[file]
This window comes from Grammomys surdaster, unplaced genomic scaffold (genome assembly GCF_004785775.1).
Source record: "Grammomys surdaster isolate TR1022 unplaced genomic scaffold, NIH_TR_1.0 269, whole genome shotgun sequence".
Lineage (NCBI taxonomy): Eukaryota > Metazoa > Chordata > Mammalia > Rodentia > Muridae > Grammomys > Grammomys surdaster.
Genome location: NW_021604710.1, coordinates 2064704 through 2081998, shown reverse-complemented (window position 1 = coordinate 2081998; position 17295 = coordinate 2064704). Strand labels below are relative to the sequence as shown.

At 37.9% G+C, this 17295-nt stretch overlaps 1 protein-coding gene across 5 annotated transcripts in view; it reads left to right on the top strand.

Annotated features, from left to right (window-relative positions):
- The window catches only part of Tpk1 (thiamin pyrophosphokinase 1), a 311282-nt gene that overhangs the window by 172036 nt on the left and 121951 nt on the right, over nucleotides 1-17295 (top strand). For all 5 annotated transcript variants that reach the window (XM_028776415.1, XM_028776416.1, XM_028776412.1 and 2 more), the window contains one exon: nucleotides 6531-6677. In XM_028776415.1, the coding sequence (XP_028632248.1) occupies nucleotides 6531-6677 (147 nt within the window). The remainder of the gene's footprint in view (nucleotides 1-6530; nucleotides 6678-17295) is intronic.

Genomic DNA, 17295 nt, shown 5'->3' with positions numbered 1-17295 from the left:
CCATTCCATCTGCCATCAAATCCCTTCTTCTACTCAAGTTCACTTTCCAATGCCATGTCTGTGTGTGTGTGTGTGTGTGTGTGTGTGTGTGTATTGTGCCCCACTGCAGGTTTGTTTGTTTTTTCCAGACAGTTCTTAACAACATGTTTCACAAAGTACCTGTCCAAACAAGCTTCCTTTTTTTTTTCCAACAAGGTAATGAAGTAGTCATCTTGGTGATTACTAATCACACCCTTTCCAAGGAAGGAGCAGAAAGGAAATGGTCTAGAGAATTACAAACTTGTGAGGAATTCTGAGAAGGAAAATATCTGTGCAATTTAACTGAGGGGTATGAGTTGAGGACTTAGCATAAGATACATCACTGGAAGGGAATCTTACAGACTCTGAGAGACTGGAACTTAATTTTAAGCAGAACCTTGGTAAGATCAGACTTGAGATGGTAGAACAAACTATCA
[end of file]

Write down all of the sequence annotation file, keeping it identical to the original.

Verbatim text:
This window comes from Grammomys surdaster, unplaced genomic scaffold (genome assembly GCF_004785775.1).
Source record: "Grammomys surdaster isolate TR1022 unplaced genomic scaffold, NIH_TR_1.0 269, whole genome shotgun sequence".
Lineage (NCBI taxonomy): Eukaryota > Metazoa > Chordata > Mammalia > Rodentia > Muridae > Grammomys > Grammomys surdaster.
Genome location: NW_021604710.1, coordinates 2064704 through 2081998, shown reverse-complemented (window position 1 = coordinate 2081998; position 17295 = coordinate 2064704). Strand labels below are relative to the sequence as shown.

At 37.9% G+C, this 17295-nt stretch overlaps 1 protein-coding gene across 5 annotated transcripts in view; it reads left to right on the top strand.

Annotated features, from left to right (window-relative positions):
- The window catches only part of Tpk1 (thiamin pyrophosphokinase 1), a 311282-nt gene that overhangs the window by 172036 nt on the left and 121951 nt on the right, over nucleotides 1-17295 (top strand). For all 5 annotated transcript variants that reach the window (XM_028776415.1, XM_028776416.1, XM_028776412.1 and 2 more), the window contains one exon: nucleotides 6531-6677. In XM_028776415.1, the coding sequence (XP_028632248.1) occupies nucleotides 6531-6677 (147 nt within the window). The remainder of the gene's footprint in view (nucleotides 1-6530; nucleotides 6678-17295) is intronic.

Genomic DNA, 17295 nt, shown 5'->3' with positions numbered 1-17295 from the left:
CCATTCCATCTGCCATCAAATCCCTTCTTCTACTCAAGTTCACTTTCCAATGCCATGTCTGTGTGTGTGTGTGTGTGTGTGTGTGTGTGTGTATTGTGCCCCACTGCAGGTTTGTTTGTTTTTTCCAGACAGTTCTTAACAACATGTTTCACAAAGTACCTGTCCAAACAAGCTTCCTTTTTTTTTTCCAACAAGGTAATGAAGTAGTCATCTTGGTGATTACTAATCACACCCTTTCCAAGGAAGGAGCAGAAAGGAAATGGTCTAGAGAATTACAAACTTGTGAGGAATTCTGAGAAGGAAAATATCTGTGCAATTTAACTGAGGGGTATGAGTTGAGGACTTAGCATAAGATACATCACTGGAAGGGAATCTTACAGACTCTGAGAGACTGGAACTTAATTTTAAGCAGAACCTTGGTAAGATCAGACTTGAGATGGTAGAACAAACTATCA